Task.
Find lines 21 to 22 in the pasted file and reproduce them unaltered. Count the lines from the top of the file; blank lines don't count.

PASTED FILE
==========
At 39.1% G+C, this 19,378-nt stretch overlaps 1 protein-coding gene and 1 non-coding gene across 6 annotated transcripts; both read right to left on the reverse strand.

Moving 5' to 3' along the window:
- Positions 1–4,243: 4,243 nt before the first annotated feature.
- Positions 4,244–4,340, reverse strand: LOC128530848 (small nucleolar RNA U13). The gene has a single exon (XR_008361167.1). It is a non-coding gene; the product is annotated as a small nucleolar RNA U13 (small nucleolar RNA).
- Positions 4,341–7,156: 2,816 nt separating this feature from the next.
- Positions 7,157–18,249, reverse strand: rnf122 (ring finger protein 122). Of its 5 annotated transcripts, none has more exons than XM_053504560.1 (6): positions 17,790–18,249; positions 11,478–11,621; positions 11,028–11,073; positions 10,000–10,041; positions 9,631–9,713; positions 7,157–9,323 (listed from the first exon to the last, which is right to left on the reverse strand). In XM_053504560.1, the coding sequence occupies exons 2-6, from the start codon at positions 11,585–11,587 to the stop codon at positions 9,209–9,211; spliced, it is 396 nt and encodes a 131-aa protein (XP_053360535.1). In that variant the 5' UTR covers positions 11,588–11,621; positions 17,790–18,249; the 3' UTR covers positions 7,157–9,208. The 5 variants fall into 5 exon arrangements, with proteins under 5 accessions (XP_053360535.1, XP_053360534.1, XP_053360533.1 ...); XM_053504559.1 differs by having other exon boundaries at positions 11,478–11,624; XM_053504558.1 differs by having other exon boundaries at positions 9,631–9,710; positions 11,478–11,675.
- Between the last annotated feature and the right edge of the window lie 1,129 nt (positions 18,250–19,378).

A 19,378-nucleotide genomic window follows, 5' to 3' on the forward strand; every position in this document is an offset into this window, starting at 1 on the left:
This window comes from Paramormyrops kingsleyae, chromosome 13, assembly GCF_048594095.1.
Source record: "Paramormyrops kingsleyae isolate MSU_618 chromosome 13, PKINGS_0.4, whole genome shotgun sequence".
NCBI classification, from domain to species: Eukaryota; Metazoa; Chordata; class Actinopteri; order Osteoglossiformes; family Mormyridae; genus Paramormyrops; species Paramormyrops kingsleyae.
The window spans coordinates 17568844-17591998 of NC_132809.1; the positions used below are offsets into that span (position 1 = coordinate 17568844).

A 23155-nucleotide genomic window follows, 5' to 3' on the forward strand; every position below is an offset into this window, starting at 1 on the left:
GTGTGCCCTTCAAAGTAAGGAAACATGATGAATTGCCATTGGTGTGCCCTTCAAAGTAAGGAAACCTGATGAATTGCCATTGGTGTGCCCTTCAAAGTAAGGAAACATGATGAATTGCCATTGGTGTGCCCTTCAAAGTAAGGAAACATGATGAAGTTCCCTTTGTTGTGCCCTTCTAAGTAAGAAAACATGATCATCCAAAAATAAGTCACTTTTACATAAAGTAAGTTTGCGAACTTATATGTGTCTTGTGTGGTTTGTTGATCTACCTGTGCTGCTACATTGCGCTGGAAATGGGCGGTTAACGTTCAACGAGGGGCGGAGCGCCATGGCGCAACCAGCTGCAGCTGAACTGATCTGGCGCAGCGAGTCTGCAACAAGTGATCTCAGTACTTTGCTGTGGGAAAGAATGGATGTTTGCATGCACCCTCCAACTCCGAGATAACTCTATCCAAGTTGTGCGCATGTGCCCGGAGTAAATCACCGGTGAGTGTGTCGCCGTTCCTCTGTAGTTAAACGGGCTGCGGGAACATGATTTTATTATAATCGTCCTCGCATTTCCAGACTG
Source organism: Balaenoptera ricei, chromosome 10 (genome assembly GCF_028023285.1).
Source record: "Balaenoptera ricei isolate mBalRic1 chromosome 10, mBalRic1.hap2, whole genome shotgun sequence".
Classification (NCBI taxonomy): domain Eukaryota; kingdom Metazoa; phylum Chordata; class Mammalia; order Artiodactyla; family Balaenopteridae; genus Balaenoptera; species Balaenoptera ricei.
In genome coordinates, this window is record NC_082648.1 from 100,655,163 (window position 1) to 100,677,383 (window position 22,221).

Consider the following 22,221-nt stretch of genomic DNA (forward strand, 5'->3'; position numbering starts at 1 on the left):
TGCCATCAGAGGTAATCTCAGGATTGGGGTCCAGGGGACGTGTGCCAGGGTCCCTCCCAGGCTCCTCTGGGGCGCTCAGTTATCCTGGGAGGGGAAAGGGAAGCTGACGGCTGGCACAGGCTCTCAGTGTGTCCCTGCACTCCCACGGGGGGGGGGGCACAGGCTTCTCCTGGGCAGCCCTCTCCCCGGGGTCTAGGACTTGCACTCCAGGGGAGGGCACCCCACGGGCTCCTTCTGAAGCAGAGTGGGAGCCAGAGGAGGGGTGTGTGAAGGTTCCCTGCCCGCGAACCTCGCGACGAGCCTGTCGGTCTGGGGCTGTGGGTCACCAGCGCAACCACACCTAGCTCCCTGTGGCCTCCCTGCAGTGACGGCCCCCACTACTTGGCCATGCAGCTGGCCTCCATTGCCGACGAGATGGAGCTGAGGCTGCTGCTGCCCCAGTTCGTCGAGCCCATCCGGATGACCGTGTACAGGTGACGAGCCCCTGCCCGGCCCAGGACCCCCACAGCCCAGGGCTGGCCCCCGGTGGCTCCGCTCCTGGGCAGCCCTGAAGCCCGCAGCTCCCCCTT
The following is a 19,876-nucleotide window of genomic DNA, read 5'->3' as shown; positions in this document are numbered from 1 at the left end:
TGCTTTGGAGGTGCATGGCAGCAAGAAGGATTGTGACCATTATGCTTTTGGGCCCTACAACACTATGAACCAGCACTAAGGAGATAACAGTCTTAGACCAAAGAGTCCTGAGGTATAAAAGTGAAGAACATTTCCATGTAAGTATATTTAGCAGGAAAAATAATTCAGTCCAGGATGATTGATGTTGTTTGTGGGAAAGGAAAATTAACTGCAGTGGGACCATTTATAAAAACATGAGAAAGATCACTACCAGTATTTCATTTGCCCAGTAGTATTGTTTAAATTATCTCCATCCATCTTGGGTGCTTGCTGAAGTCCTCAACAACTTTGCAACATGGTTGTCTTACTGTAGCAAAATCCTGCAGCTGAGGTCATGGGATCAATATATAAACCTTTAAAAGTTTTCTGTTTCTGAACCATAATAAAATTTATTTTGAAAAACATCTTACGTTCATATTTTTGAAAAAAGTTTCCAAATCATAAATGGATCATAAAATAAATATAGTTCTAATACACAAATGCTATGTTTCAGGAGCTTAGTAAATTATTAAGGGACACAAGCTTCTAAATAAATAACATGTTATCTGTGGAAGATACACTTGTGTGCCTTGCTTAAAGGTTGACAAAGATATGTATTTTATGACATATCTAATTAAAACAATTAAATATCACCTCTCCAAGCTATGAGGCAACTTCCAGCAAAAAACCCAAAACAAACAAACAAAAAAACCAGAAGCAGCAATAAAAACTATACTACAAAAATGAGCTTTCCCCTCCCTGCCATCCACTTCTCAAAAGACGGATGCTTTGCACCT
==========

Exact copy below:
The following is a 19,876-nucleotide window of genomic DNA, read 5'->3' as shown; positions in this document are numbered from 1 at the left end:
TGCTTTGGAGGTGCATGGCAGCAAGAAGGATTGTGACCATTATGCTTTTGGGCCCTACAACACTATGAACCAGCACTAAGGAGATAACAGTCTTAGACCAAAGAGTCCTGAGGTATAAAAGTGAAGAACATTTCCATGTAAGTATATTTAGCAGGAAAAATAATTCAGTCCAGGATGATTGATGTTGTTTGTGGGAAAGGAAAATTAACTGCAGTGGGACCATTTATAAAAACATGAGAAAGATCACTACCAGTATTTCATTTGCCCAGTAGTATTGTTTAAATTATCTCCATCCATCTTGGGTGCTTGCTGAAGTCCTCAACAACTTTGCAACATGGTTGTCTTACTGTAGCAAAATCCTGCAGCTGAGGTCATGGGATCAATATATAAACCTTTAAAAGTTTTCTGTTTCTGAACCATAATAAAATTTATTTTGAAAAACATCTTACGTTCATATTTTTGAAAAAAGTTTCCAAATCATAAATGGATCATAAAATAAATATAGTTCTAATACACAAATGCTATGTTTCAGGAGCTTAGTAAATTATTAAGGGACACAAGCTTCTAAATAAATAACATGTTATCTGTGGAAGATACACTTGTGTGCCTTGCTTAAAGGTTGACAAAGATATGTATTTTATGACATATCTAATTAAAACAATTAAATATCACCTCTCCAAGCTATGAGGCAACTTCCAGCAAAAAACCCAAAACAAACAAACAAAAAAACCAGAAGCAGCAATAAAAACTATACTACAAAAATGAGCTTTCCCCTCCCTGCCATCCACTTCTCAAAAGACGGATGCTTTGCACCT